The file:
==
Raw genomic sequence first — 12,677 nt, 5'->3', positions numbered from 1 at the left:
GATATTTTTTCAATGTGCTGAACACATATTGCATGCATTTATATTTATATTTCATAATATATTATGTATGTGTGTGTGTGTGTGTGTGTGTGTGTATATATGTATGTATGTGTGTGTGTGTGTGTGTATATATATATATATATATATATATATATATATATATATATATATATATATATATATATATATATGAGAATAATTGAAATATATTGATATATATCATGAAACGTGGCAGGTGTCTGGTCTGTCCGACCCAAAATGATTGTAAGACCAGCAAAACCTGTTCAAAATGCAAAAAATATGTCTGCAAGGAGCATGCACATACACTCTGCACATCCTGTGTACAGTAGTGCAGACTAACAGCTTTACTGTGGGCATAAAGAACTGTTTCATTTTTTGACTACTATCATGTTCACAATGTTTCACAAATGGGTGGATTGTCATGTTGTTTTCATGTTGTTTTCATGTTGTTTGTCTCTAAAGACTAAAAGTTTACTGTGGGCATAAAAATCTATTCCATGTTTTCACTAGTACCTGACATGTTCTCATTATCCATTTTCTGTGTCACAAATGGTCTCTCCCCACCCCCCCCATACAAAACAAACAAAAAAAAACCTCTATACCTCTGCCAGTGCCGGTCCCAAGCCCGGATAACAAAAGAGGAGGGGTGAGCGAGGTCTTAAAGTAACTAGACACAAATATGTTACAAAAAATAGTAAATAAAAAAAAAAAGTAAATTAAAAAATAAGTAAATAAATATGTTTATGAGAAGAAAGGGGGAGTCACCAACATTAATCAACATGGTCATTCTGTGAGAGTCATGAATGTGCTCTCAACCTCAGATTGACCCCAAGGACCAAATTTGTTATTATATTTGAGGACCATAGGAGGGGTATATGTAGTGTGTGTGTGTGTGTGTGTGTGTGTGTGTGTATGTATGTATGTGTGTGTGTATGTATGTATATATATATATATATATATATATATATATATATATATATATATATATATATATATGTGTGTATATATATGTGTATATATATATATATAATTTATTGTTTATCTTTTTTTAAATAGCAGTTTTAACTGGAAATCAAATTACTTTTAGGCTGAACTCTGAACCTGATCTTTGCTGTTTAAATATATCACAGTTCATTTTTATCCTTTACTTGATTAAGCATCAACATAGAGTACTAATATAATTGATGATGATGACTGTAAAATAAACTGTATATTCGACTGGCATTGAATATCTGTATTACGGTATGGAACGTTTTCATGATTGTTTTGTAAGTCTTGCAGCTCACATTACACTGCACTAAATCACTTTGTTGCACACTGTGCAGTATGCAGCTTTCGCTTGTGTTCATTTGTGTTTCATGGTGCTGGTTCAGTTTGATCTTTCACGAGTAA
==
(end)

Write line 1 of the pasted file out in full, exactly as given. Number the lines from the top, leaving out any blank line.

Raw genomic sequence first — 12,677 nt, 5'->3', positions numbered from 1 at the left: